From the time she was just a girl, Florence D’Angelo’s dream was to be an actress.
She would have been 14 in 1913.
A young girl in Hollywood, she had her eyes on the big leagues, but a family tragedy changed her life.
In 1915, she was the only girl in a group of three girls that the young actress and her mother attended as they attended a party in Manhattan.
There were six girls in the party, and she was one of them.
Florence D, the eldest of three sisters, and her cousin, Sylvia, were the only girls who could afford the tickets.
As the girls were going to the party in New York City, Florence decided that she would take her sisters to New Orleans and try to make it.
It was a chance to be the first black woman to appear on the covers of Hollywood magazine.
Florence was 14 years old when she decided to take her sister Sylvia to New York.
It would be the biggest decision of her life, but it was a moment that changed her career forever.
She became the first woman to become an actress, a role she played on the stage and in film.
When the news of the suffrage vote was announced in New Orleans, D’Artagnan, who was born and raised in Louisiana, was one person in a small group of people who voted to become the first people in the country to vote for women to run for office.
The vote in New Jersey was a different story.
It wasn’t the first time that women had voted for the right to vote, but D’Armagnan says the feeling was different.
It felt like, ‘It’s the first one.’
She remembers feeling a sense of power.
She felt like she was leading the way, and then the women in her family began to question that.
She says it was the first election where people questioned, ‘Is this a democracy?’.
The decision came at a time when many African Americans in America felt disenfranchised.
They felt they were underrepresented in American society, and they felt that they were not represented in politics or in leadership positions.
D’Antonio says the idea that women would be able to run their own country, to decide on the issues of their choosing, and have a say in the future of the country, was a very powerful idea for African Americans.
‘It was a really strong idea, and it really put African Americans on the map,’ she says.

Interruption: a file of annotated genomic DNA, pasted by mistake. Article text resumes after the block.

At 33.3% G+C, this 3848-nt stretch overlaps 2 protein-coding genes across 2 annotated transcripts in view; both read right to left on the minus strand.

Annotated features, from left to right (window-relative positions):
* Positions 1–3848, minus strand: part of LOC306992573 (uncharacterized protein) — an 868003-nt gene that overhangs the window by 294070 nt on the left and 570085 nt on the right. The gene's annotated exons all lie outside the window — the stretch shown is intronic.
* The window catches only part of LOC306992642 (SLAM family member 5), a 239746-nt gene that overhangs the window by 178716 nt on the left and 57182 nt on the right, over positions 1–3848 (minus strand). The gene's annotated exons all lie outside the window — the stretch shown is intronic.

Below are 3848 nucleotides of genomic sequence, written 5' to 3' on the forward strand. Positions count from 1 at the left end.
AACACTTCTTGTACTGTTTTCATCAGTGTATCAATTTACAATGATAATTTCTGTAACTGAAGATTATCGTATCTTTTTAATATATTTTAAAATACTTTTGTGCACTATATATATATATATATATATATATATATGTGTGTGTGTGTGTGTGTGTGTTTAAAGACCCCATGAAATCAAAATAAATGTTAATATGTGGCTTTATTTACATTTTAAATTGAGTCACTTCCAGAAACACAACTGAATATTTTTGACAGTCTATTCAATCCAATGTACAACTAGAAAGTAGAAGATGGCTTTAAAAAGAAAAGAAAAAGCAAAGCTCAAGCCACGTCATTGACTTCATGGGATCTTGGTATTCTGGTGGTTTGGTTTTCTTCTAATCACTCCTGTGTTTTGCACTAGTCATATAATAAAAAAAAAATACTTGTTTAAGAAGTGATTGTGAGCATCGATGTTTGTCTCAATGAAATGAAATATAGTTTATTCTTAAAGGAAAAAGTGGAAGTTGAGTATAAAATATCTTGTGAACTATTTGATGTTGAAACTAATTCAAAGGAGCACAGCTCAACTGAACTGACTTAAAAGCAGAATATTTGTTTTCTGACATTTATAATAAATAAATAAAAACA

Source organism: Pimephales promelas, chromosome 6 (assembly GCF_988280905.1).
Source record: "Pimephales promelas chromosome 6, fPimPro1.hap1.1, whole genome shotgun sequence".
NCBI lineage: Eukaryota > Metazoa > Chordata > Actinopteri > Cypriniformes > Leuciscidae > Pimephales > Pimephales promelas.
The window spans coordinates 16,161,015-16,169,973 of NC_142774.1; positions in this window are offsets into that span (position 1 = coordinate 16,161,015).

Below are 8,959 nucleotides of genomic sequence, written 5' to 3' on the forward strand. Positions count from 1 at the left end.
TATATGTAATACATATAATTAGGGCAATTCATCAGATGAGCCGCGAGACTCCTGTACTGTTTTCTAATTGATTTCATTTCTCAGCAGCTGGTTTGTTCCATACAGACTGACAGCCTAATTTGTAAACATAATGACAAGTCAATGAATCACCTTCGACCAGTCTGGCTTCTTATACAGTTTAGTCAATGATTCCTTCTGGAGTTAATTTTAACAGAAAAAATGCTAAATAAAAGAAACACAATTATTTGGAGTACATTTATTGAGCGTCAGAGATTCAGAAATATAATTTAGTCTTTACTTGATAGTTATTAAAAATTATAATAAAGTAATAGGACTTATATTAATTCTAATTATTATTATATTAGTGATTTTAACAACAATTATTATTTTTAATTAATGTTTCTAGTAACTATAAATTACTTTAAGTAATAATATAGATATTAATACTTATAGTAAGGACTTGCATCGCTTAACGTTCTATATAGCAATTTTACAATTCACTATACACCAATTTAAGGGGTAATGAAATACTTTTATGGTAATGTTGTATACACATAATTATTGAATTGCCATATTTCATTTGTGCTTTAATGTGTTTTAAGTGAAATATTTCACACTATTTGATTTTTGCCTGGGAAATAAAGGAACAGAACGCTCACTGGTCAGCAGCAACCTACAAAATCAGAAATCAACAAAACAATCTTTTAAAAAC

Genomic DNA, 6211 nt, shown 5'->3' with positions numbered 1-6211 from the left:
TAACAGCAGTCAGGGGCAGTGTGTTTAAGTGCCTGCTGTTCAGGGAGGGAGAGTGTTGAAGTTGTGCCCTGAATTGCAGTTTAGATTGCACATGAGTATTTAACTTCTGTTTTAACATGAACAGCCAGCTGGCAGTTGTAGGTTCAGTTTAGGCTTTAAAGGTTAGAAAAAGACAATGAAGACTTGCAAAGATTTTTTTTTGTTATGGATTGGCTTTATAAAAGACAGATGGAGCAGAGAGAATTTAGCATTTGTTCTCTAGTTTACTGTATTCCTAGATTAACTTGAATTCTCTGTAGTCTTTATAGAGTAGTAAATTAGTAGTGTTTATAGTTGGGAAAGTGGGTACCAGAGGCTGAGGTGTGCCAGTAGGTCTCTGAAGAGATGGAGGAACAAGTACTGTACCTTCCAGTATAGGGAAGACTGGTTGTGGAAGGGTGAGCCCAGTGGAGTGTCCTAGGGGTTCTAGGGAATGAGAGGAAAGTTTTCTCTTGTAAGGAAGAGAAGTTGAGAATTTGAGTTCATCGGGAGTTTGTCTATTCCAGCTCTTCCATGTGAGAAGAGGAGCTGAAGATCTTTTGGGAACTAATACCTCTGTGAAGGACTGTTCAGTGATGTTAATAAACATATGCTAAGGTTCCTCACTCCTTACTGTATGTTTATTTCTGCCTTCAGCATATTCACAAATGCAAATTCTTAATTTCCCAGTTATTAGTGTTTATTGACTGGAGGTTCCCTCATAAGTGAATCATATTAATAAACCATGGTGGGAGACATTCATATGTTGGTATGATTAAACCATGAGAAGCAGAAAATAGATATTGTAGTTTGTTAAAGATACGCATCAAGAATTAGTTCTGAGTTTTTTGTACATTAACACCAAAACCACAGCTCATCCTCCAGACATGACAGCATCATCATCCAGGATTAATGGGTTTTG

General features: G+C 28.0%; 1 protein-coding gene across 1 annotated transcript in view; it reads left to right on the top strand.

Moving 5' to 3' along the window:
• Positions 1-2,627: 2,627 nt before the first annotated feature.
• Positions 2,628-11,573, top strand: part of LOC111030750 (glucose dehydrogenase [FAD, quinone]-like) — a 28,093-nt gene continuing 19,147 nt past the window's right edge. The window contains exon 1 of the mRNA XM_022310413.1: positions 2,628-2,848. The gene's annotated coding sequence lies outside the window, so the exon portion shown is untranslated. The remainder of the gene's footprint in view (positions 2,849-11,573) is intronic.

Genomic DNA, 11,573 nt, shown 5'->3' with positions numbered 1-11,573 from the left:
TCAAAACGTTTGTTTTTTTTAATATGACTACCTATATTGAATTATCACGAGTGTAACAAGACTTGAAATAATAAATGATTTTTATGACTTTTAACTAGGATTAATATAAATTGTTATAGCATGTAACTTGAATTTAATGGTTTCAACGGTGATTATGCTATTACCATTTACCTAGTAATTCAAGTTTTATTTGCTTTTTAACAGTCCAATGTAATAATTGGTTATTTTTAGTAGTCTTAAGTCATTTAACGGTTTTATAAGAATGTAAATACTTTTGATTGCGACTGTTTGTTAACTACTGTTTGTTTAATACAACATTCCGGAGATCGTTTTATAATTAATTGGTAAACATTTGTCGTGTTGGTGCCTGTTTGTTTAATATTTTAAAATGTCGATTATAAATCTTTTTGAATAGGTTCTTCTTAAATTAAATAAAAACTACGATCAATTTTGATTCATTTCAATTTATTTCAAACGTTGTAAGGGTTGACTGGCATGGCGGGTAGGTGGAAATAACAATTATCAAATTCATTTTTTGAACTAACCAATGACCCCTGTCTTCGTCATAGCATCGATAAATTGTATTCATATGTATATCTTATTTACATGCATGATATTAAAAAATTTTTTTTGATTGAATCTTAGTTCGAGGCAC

The decision was not a political one.
Dalia D’Andrea, who is a former member of the Louisiana legislature and a member of D’ Artagnan’s family, says the decision to hold the vote was a political statement.
She said the suffragettes had a vision that was different from the idea of women voting in a country where women had been treated in the same way as men for so long.
‘I think that the vote did not have anything to do with the war or with the abolitionist movement, but I think that it did have a lot to do that it put the women on the front line of what they wanted and what they thought,’ she said.
Della, the oldest of Dartagnans five sisters, remembers that the decision was also an important moment for the family.
She was very happy for the first few weeks after the vote, because she knew that this was a big step, that this would be her country and she wanted to live in a more progressive society, she says in her book, The Suffragette.
Dara D’Anastasio is the founder and executive director of the African American Leadership Council, an advocacy organization for African American women.
She believes that the suffraga vote was the culmination of a lot of work and a lot that the women of the D Artagnans generation of women in Louisiana did for the state.
She points out that D’Aranda was the youngest of D Artagagnans children and that she was a leader for the African Americans of Louisiana.
‘We had been saying for a long time that we were going in the right direction,’ she recalls.
‘But this was really a turning point.
This was a turning moment, and for all of us, we were all really proud of the fact that this is our country.
‘The women were there and we were able to take that leap.
We were able, because we had so much support from the people of Louisiana, to really do something really radical.’
The decision of the women to vote was not just about politics, she believes.
The move has become a rallying point for the Black women of Louisiana who feel their community is not represented.
She remembers a young lady who was the president of the NAACP.
The NAACP was the largest civil rights organization in the state and was a real catalyst for the women’s movement.